Does "Dumb Starbucks" pass this test? Seems doubtful. The "Dumb Starbucks" FAQ compares their "fair use" to Weird Al Yankovic's parodies. But "Weird Al" always requests permission before recording a parody -- and doesn't release parodies if he doesn't get the original artist's green light. (Prince famously declined, for example.) But hey, I'll enjoy the sheer weirdness of this exercise while I can.
ADD: Commenter Justin Levine notes that we shouldn't be looking at copyright law, as this would be a trademark case: "It's actually not a question of copyright, but rather, trademark. So the '4 factor fair use test' from copyright doesn't come into use here. There is a parody defense in trademark law (just as there is in copyright). But courts have been very inconsistent in applying it or articulating why one parody should survive while another should be struck down. (Just as they are often inconsistent with fair use in copyright cases.) These cases are never clear cut from a legal standpoint.
Justin points to this 2007 trademark dispute over Starbucks, but notes the case was settled out of court. In this case, the Arkansas-based Kerusso was selling T-shirts and caps with a Christian take on the Stabucks logo, replacing the words "Starbucks Coffee" with "Sacrificed for Me" and the logo's mermaid siren with Jesus. The blog Seattle Trademark Lawyer explained:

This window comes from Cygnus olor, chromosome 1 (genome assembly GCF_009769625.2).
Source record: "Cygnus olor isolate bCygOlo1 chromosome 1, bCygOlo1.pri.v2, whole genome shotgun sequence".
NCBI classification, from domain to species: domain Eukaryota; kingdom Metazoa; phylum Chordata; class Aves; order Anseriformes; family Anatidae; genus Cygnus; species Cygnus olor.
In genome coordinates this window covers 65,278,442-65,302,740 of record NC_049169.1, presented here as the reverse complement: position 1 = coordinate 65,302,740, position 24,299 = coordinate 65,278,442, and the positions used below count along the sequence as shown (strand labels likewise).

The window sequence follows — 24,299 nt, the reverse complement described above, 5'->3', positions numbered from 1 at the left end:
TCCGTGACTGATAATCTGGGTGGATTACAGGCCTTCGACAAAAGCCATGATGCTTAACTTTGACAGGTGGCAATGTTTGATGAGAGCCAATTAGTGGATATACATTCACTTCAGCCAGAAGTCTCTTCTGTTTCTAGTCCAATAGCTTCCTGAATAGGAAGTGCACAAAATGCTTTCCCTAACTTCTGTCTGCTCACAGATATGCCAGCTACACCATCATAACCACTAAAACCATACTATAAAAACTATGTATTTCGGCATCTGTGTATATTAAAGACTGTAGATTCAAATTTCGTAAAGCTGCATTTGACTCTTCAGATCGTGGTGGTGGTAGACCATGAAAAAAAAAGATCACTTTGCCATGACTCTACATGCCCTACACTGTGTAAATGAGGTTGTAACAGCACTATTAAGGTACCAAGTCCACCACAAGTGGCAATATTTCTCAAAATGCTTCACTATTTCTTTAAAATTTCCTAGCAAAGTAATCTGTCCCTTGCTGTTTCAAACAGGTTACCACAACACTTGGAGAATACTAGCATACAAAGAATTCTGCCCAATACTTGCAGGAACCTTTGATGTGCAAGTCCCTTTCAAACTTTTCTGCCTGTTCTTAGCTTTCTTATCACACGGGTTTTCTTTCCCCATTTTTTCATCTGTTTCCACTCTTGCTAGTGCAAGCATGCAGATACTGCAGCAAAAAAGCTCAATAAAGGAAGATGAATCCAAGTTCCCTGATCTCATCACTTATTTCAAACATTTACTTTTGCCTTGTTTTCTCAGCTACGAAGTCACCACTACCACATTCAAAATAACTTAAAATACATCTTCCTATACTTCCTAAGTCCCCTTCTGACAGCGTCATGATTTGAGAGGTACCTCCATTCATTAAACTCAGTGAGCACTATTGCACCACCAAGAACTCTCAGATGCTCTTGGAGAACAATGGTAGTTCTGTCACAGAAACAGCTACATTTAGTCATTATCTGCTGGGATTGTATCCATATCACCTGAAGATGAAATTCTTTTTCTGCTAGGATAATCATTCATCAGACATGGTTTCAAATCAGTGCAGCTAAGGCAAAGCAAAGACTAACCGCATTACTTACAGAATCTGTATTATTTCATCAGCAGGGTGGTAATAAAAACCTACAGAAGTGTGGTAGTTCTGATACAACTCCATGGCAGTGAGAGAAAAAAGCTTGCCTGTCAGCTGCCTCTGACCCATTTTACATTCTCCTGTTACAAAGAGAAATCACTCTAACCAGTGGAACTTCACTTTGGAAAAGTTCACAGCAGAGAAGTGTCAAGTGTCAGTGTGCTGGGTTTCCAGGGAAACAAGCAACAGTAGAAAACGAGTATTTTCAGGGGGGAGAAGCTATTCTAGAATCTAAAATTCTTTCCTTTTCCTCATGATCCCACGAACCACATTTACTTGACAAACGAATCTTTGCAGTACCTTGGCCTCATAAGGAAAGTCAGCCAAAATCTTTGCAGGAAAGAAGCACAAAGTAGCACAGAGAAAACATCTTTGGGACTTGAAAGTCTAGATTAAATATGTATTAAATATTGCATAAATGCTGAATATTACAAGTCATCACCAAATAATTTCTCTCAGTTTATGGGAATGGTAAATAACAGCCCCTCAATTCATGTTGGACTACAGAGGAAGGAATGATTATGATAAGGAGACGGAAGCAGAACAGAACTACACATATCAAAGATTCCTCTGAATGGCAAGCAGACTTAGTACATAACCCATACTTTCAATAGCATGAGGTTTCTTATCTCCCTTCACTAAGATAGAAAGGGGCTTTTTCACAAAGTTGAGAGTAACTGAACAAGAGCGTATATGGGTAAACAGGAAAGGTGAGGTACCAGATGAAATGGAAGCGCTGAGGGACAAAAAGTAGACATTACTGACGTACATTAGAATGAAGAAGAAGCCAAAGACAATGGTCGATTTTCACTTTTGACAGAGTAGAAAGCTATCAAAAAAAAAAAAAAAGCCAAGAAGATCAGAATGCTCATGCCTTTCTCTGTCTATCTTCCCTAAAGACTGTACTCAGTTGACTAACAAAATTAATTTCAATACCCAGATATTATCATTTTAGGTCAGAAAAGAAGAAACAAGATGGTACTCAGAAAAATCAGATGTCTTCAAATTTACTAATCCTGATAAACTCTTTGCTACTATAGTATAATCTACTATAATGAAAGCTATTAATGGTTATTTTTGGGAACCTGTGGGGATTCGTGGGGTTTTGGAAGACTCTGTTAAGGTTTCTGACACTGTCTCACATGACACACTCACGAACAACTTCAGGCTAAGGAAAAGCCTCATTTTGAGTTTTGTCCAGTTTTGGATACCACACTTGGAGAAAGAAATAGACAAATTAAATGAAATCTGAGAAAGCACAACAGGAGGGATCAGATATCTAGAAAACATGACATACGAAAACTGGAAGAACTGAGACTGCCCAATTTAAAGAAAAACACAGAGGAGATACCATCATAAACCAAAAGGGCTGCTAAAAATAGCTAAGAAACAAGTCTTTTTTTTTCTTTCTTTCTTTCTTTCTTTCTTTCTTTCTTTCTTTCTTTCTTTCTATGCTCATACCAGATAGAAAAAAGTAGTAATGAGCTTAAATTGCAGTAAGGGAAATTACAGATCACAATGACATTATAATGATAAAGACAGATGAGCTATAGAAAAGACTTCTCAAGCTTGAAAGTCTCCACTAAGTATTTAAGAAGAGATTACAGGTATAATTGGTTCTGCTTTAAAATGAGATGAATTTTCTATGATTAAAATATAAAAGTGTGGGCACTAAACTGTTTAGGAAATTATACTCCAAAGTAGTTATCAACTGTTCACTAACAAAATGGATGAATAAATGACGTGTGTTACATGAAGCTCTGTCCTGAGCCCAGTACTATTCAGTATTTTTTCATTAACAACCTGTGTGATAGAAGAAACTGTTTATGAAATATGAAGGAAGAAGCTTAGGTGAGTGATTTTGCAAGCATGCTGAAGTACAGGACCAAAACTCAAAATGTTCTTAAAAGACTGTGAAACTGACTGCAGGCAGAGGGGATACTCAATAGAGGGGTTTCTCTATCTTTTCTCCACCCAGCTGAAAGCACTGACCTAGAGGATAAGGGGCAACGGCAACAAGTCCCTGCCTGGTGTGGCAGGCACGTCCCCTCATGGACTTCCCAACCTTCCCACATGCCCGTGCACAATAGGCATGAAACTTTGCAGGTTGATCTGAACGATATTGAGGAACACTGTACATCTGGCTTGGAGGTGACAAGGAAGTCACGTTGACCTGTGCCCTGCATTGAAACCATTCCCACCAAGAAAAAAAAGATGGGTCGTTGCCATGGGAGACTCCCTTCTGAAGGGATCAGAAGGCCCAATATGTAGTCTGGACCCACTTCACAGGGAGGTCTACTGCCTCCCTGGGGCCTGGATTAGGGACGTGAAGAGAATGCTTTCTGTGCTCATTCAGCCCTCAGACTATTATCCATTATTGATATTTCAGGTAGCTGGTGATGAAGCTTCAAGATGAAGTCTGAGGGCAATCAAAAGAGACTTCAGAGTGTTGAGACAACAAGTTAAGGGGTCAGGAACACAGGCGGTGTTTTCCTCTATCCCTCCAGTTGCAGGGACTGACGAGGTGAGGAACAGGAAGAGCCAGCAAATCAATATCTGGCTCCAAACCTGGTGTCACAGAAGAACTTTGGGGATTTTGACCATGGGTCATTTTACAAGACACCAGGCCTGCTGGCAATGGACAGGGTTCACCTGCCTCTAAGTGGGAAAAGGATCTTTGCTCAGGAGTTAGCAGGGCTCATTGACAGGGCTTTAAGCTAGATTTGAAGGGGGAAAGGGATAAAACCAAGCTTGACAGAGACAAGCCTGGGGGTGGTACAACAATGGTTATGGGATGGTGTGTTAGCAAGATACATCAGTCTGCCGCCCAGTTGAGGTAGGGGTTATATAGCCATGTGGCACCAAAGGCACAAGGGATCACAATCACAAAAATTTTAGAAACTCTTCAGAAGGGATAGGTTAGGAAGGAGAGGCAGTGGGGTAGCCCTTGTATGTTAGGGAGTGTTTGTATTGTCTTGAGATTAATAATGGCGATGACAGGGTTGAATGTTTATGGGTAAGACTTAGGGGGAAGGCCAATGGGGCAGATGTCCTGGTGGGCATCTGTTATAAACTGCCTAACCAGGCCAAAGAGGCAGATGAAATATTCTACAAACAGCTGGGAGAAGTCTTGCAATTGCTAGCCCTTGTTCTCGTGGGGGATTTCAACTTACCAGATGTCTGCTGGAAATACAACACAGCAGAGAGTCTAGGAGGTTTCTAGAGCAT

Kerusso told the Seattle Post-Intelligencer: “It’s interesting how many of our parodies do end up as best-sellers. I think people like the fact that they can get a little chuckle out of something and at the same time express their faith.”
While it may be a best seller, is it really parody? If so, it’s protected as free speech. If not, it’s trading on Starbucks’ goodwill. In the Ninth Circuit, “a true parody will be so obvious that a clear distinction is preserved between the source of the target and the source of the parody….” Dr. Seuss Enterprises, L.P. v. Penguin Books USA, Inc., 109 F.3d 1394, 1405 (9th Cir. 1997). Moreover, “[t]he claim of parody is no defense ‘where the purpose of the similarity is to capitalize on a famous mark’s popularity for the defendant’s own commercial use.’” Id. at 1406, quoting Hard Rock Cafe Licensing Corp. v. Pacific Graphics, Inc., 776 F.Supp. 1454, 1462 (W.D.Wash.1991).
As the Ninth Circuit later explained, “the book The Cat NOT in the Hat! borrowed Dr. Seuss’s trademarks and lyrics to get attention rather than to mock The Cat in the Hat! The defendant’s use of the Dr. Seuss trademarks and copyrighted works had no critical bearing on the substance or style of The Cat in the Hat!, and therefore could not claim First Amendment protection. Dr. Seuss recognized that, where an artistic work targets the original and does not merely borrow another’s property to get attention, First Amendment interests weigh more heavily in the balance.” Mattel, Inc. v. MCA Records, Inc., 296 F.3d 894, 901 (9th Cir. 2002).
Given these authorities, Kerusso’s use of Starbucks’ mark appears mainly to get attention. It does not mock Starbucks or offer any comment on the company the mark represents; it merely makes use of the company’s familar trademark. Therefore, it probably is infringing (and dilutive) use.
A few pics: